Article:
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MANOVA Partial Covariance Matrix

Created:
Aug 11, 2017 8:45 PM
| Last Modified: Aug 11, 2017 8:46 PM
(4530 views)

Hello,

I am getting familiar with JMP's Fit Model platform by trying to match results with MATLAB and MS Excel long-hand that I have computed.

Using the "Cholesterol.jmp" sample data file and running the Fit Model platform with MANOVA personality, I was a bit confused as to why my Partial Covariance matrix did not identically match my Covariance Matrices in MATLAB and MS Excel.

**Here is the JMP output:**

**Here is calculating the Covariance Matrix in MS Excel:**

Cov(x,y) = (1/(N-1))*sum((Xi-Xbar)*(Yi-Ybar))

N = 20 (patients)

**Here is the same output as MS Excel in MATLAB using the cov(x, y) function:**

Maybe I am not understanding what the partial covariance matrix is, but shouldn't it be identical to the covariance matrix?

Thank you.

3 REPLIES 3

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Re: MANOVA Partial Covariance Matrix

Hi, bio_grad!

First, a quick lesson on partial covariance matrices:

A classic example is the observed positive correlation between the damage caused by a fire and the number of fire trucks sent to the fire. It's obvious to almost everyone that it would be crazy to try to lessen a fire's damage by sending fewer fire trucks to them...there is a third variable, maybe "size of the fire", that also influences the damage. If one were to hold the size of the fire constant, one might even see a negative correlation between the damage and number of fire trucks. This is what Partial Correlation and Covariance are trying to do by using residuals from the estimated model. Covariance and partial covariance are not the same conceptually, and will only rarely and trivially give identical results. I recommend Everitt, B.S., Dunn. G. (2001) __Applied Multivariate Data Analysis__ (2nd Ed.) Oxford University Press for a more complete treatment, if you're interested. Even Sir Ronald Aylmer Fisher has written on partial correlation!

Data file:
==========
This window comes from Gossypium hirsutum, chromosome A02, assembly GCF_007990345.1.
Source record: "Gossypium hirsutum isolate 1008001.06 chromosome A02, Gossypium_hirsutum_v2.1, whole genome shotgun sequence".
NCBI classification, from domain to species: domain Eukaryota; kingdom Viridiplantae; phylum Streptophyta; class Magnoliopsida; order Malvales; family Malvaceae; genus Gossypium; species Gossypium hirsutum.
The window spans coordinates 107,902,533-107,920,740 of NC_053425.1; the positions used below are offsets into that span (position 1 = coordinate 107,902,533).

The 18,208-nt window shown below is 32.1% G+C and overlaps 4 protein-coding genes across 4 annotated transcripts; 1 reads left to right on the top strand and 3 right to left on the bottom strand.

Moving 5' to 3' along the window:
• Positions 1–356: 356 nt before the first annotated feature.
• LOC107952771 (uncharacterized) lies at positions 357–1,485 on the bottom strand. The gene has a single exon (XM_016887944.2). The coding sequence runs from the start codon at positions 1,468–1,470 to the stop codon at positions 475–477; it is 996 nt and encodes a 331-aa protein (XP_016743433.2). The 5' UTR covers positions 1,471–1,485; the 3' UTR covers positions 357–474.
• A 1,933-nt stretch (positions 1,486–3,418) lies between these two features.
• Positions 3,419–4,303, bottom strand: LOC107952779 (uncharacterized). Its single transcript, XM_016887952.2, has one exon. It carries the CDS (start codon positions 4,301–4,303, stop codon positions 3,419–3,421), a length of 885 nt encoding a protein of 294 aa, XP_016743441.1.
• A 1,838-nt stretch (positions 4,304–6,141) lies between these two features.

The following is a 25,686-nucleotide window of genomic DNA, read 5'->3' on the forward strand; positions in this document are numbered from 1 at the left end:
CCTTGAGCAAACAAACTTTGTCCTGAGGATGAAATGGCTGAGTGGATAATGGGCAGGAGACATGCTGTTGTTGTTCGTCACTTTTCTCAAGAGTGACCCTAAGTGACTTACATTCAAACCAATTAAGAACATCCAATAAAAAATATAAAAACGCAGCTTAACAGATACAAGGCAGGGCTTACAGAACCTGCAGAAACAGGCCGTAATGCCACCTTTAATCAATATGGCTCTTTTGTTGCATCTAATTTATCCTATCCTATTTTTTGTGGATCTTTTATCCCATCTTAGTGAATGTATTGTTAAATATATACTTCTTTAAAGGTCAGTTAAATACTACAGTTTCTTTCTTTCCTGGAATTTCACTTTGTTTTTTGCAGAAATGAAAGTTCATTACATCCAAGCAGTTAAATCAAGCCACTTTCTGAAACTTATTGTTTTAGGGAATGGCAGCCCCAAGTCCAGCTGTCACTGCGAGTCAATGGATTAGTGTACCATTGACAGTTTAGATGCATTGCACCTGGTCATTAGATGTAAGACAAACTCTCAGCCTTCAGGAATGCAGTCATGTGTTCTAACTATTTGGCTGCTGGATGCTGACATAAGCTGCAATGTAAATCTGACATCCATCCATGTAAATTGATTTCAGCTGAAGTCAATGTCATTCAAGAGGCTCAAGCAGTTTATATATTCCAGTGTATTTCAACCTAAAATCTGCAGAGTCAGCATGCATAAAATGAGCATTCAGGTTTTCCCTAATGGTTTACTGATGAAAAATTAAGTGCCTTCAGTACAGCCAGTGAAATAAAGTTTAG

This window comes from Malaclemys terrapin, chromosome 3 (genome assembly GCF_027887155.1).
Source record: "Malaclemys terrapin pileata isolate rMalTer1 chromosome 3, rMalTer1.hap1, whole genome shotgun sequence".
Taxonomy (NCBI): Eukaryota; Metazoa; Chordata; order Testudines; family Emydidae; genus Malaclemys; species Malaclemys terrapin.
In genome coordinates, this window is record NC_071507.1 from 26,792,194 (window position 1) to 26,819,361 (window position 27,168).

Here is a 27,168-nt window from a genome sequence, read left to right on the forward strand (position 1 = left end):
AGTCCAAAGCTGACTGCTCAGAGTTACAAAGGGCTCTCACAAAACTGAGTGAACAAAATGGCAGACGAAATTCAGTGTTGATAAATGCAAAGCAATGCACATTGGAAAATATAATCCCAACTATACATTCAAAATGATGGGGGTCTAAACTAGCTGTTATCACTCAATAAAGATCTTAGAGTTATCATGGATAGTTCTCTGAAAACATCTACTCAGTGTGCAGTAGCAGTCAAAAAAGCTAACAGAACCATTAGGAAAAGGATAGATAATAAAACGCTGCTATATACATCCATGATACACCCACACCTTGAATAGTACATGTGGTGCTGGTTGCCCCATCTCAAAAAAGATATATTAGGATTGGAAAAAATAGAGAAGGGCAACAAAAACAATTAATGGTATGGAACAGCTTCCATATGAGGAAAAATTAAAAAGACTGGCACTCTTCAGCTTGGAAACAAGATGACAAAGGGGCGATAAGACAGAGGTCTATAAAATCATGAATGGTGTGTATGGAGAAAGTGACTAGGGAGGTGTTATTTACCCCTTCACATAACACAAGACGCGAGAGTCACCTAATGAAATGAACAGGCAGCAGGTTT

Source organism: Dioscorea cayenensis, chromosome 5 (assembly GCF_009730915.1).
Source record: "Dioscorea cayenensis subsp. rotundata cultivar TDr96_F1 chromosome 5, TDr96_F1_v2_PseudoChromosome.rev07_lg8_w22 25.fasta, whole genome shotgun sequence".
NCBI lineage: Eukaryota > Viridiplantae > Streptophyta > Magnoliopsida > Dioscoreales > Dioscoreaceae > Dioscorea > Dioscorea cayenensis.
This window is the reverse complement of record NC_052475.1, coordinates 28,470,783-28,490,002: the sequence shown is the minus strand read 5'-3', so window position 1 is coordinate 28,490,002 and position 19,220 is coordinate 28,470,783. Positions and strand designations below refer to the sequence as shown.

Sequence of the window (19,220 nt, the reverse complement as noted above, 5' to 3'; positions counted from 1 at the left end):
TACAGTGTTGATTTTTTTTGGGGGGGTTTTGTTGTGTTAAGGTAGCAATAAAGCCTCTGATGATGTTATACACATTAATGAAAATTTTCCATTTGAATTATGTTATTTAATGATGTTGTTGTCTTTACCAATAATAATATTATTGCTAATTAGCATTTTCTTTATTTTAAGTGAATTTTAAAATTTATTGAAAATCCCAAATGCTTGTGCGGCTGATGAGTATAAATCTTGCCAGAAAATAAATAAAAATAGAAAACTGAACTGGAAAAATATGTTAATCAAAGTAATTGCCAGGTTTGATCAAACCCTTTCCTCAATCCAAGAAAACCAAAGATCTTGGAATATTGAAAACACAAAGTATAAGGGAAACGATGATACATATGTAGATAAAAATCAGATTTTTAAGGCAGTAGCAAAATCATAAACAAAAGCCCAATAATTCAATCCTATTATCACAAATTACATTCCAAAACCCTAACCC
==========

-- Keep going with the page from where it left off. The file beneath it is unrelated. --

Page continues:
Second, friends don't let friends use Excel for statistics or even mathematics. The road to hell is paved with software results comparisons irrespective of the packages, but Excel is repeatedly documented as doing statistics and math incorrectly. Beware any results from Excel, even though it does appear to match MATLAB in this instance. MATLAB has great matrix algebra chops, but it looks to me like you just did covariance in it, and not partial covariance. True?

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Re: MANOVA Partial Covariance Matrix

Created:
Aug 12, 2017 7:33 PM
| Last Modified: Aug 12, 2017 7:40 PM
(4503 views)
| Posted in reply to message from Kevin_Anderson 08-12-2017

Hi Kevin,

Thanks for the reply and sharing the text resource.

The MS Excel matrix that I posted was hand-made by myself without any add-ins, using the covariance equation I listed. I used the unbiased MATLAB cov function to verify they had the same result.

I understand the concept of partial correlation when it involves three variables, but in the case of the Cholesterol.jmp file, there are six variables (columns) of data.

Googling partial correlation has a fair amount of hits but I can't seem to find any solid information on partial covariance and its mathematical relationship to partical correlation.

The covariance matrices that I calculated in MATLAB and MS Excel are very similar to the JMP partial covariance matrix with a slight adjustment. I realize covariance and partial covariance are not the same, but they are mathematically related somehow.

I would like to determine the equations behind how JMP is generating that partial covariance matrix, given that there are six variables of data.

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Re: MANOVA Partial Covariance Matrix

Created:
Aug 14, 2017 8:02 PM
| Last Modified: Aug 14, 2017 8:20 PM
(4476 views)
| Posted in reply to message from bio_grad 08-12-2017

I feel like I am getting one step closer to figuring out how JMP is calculating this partial covariance matrix, but still can't quite nail it down.

I found a good resource that describes the method with a simple example, but I can't match the JMP results for the Cholesterol.jmp with six variables using this techique.

**Cause and Correlation in Biology - A User's Guide to Path Analysis By Bill Shipley**

Attached PDF.

Anyone lend a hand?

Thanks!

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